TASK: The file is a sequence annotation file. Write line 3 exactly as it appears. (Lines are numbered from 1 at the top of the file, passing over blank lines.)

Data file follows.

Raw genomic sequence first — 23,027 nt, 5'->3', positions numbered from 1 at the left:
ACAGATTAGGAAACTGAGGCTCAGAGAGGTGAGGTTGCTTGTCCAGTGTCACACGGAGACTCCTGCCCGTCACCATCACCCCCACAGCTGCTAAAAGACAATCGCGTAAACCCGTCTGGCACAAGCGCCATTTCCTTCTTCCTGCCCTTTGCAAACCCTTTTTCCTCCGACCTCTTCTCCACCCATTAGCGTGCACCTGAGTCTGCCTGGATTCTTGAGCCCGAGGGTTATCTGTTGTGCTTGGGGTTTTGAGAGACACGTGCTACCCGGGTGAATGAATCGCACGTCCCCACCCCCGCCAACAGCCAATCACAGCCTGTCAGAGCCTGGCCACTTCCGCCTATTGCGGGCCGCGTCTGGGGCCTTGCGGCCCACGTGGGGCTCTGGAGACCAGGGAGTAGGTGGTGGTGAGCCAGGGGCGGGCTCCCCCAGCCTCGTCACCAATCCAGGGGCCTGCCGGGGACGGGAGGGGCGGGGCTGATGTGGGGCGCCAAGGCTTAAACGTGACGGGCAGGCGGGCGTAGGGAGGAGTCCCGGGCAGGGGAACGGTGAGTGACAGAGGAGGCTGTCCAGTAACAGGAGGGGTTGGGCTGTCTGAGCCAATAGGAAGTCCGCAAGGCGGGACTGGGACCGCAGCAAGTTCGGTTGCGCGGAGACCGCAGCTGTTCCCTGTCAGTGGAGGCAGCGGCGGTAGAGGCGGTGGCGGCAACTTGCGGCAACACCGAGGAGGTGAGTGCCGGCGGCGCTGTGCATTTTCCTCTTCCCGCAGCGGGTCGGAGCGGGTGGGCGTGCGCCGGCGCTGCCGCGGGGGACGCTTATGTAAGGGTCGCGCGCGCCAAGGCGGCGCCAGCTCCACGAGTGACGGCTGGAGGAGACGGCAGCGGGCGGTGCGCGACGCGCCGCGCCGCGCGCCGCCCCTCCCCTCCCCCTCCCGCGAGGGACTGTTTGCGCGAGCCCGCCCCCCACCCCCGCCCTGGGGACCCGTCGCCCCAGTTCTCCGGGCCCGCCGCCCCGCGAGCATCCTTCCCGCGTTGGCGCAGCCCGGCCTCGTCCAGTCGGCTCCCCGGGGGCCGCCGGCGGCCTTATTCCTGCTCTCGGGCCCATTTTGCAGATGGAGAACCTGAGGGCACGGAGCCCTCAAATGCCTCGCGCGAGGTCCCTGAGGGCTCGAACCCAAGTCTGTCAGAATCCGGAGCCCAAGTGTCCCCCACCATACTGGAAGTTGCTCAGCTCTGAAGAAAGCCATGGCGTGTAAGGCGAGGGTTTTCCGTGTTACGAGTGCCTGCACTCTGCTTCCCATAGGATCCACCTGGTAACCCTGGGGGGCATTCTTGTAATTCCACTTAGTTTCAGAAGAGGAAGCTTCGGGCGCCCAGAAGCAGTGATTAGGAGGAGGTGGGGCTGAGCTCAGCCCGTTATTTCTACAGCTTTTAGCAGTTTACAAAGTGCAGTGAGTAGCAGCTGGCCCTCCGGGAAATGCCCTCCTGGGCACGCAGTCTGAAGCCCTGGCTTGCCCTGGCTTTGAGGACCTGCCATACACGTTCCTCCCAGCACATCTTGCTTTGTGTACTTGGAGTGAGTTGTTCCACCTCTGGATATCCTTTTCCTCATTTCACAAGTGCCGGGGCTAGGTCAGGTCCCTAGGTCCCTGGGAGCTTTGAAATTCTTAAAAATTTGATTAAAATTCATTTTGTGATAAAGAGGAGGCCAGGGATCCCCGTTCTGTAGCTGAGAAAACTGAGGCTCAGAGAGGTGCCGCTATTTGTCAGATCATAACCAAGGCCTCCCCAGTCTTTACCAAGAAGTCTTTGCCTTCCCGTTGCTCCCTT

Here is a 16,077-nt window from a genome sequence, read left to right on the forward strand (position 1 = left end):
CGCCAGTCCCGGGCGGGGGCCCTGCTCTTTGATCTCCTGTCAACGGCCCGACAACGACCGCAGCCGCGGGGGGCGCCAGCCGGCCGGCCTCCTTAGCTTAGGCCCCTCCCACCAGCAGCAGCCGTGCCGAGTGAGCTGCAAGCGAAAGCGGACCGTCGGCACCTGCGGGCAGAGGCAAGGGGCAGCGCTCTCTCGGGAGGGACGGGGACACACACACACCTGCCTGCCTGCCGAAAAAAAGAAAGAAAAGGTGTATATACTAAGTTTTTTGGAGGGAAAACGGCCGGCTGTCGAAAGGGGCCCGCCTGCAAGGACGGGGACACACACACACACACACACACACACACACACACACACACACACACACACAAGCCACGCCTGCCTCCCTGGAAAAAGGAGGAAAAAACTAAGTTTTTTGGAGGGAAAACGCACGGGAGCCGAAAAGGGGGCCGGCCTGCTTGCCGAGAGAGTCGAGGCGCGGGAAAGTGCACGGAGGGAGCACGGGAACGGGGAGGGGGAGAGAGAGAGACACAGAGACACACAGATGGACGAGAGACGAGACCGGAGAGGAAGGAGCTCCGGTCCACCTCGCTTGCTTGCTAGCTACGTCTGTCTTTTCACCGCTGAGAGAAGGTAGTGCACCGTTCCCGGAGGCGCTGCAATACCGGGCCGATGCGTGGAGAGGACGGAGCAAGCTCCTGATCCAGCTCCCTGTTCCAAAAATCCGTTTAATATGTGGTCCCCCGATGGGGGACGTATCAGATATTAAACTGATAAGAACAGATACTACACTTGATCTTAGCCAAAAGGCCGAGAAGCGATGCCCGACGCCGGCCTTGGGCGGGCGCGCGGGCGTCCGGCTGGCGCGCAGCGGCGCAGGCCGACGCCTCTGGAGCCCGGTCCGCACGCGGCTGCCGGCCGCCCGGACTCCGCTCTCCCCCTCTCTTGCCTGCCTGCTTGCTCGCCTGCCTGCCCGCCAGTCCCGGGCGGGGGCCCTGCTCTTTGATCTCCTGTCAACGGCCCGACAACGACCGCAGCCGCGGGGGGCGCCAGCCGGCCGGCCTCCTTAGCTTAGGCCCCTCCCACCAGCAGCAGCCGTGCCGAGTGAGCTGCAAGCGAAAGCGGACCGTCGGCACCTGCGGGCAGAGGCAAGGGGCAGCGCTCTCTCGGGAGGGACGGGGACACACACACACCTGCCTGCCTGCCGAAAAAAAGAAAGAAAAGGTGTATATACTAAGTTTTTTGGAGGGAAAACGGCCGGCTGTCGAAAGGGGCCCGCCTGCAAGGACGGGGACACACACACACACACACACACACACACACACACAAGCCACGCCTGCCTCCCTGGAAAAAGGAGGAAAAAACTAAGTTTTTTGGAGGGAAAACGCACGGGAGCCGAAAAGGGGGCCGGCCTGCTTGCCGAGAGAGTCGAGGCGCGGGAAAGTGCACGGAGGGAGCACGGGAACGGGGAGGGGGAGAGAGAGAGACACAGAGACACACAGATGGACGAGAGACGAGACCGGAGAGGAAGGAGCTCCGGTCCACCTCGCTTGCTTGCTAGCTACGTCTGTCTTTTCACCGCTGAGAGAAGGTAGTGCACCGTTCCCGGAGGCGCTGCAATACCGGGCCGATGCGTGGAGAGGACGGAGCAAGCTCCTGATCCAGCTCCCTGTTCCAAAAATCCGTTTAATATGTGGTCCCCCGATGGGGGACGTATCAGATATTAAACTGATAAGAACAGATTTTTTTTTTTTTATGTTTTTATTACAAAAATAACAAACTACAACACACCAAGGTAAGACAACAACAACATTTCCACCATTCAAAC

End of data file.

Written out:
Here is a 16,077-nt window from a genome sequence, read left to right on the forward strand (position 1 = left end):